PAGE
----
THE 39 STEPS
New Vic Theatre, Tuesday 19th March, 2019
I have seen several productions of Patrick Barlow’s rip-roaring adaptation of the Alfred Hitchcock film version of John Buchan’s classic adventure novel, but I approach the New Vic’s crack at it with relish, knowing I am in safe hands with director Theresa Heskins and a cast which includes Michael Hugo.
Being in-the-round, the production has a fresh feel from the get-go. On the floor, a disrupted circle of letters and symbols keeps the espionage aspect of the story at the forefront, but for the most part the stage is a blank canvas on which the story is played out, with the cast of four wheeling on what they need – invariably with speed, efficiency, and choreographed ‘business’. The piece begins with a lot of frenetic running around, an overture, which barely lets up pace until the final bows.
One of the things that sets this production apart from all the others is the use of original music. Where others have used themes from Hitchcock films and other pieces from the period, Heskins brings in genius composer James Atherton to score the action. Atherton’s vibrant music is cinematic, infused with 1930s jazz, and is tailored to point up moods and moments of action, in tandem with Alex Day’s impressive sound design, which has effects to flesh out mimed actions, invisible doors and so forth.
As depressed but gung-ho amateur adventurer Richard Hannay, Isaac Stanmore is suave and silly in equal measure, throwing himself around with grace and the agility of a cartoon character. Stanmore is matinee-idol charming and is immensely appealing.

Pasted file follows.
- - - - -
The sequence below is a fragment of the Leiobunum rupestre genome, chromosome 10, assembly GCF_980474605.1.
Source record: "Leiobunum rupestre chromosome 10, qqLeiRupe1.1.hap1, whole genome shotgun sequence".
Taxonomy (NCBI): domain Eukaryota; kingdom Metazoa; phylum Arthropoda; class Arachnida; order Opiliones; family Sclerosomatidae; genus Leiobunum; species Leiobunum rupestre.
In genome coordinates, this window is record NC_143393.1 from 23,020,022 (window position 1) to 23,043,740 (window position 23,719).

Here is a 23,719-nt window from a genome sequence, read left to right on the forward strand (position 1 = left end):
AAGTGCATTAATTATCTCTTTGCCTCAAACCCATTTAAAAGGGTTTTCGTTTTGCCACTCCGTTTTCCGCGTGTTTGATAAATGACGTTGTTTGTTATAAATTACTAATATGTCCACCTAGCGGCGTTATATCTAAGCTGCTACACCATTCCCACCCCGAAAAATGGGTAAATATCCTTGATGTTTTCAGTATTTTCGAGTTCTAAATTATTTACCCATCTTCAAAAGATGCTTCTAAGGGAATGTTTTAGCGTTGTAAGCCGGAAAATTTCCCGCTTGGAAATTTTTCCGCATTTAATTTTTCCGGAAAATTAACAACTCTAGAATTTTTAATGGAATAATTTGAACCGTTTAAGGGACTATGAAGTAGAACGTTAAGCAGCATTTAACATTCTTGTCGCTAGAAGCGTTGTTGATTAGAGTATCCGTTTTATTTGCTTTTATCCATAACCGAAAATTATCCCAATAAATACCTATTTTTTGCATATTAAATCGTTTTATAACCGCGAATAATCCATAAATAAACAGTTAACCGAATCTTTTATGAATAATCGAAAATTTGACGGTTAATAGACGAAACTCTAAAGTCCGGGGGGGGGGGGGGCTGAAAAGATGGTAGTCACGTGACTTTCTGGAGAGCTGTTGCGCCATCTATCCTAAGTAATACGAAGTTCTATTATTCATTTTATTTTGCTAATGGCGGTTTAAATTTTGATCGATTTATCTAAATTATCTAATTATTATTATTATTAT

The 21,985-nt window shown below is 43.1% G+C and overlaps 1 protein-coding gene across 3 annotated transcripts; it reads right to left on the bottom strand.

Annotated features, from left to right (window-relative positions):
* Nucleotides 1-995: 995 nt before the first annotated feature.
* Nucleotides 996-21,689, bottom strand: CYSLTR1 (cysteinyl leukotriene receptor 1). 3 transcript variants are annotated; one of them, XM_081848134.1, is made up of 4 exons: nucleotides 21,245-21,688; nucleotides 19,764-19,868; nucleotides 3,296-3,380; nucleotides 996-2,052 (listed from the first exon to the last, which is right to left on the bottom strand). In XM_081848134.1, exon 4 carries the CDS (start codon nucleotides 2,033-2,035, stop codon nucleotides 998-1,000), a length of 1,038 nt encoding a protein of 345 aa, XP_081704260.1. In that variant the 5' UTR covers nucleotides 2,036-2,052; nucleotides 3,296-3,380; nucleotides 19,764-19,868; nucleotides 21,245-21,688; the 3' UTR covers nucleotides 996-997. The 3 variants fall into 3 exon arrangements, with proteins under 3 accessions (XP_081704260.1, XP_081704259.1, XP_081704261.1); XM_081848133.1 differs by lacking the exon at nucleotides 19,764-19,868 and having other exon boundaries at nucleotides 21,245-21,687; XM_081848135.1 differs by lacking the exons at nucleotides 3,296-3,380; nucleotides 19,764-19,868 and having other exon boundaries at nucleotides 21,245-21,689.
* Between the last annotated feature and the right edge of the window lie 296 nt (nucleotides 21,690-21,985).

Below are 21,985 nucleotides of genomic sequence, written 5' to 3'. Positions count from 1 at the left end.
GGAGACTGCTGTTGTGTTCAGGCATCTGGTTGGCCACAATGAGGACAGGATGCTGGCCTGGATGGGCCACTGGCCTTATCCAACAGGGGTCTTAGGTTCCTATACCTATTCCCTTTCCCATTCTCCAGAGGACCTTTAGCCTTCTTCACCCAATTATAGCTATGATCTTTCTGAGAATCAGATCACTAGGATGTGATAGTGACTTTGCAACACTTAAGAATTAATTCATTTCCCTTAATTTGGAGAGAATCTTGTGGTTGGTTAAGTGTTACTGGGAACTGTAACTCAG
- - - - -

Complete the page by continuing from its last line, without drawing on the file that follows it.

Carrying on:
But then, so is everyone else. Rebecca Brewer delivers the three female roles of the piece: fearsome femme fatale Annabella Schmidt, impressionable crofter’s wife Margaret, and hapless heroine Pamela – and it’s more than a change of wig that differentiates the characters. Brewer’s comic timing is exquisite, perfectly parodying the melodramatic acting styles of old films.
Gareth Cassidy is spectacularly good as a ‘Clown’ – giving us one broad characterisation after another (sometimes within split seconds) but it’s the details (the turn of a head, the way a character takes a step) that bring us delight. Cassidy is an excellent foil for the mighty Michael Hugo, and they form a double-act of breath-taking skill and versatility. The Scottish couple who run an inn, seeing off a couple of bad guys (also played by Cassidy and Hugo) is almost miraculous in its execution.
There is so much to relish here: the sequence in and on the train, for example, the political rally Hannay stumbles into, the Mr Memory routine at the Palladium… Heskins’s love of physical comedy is unleashed and, of course, she includes her trademark throwing-of-papers and long-distance-combat (I suspect there would be riots if she didn’t), pulling out all the stops to make this traditionally end-on piece a good fit for an arena setting. For the most part, it works brilliantly; there are very few bits that don’t come off (Hannay peering through the window at two men beneath a lamp-post) because of distance and sightlines – but the next gag is always only a few seconds away and the overall standard is so high, the piece is an exhilarating display.
This is a piece of theatre that exploits its theatricality and subverts it. The upshot is a laugh-out-loud, hilarious and admirable oasis of fun in these uncertain times where the right-wing plots are not as covert as that defeated by Hannay, and a fresh take on a modern comedy classic.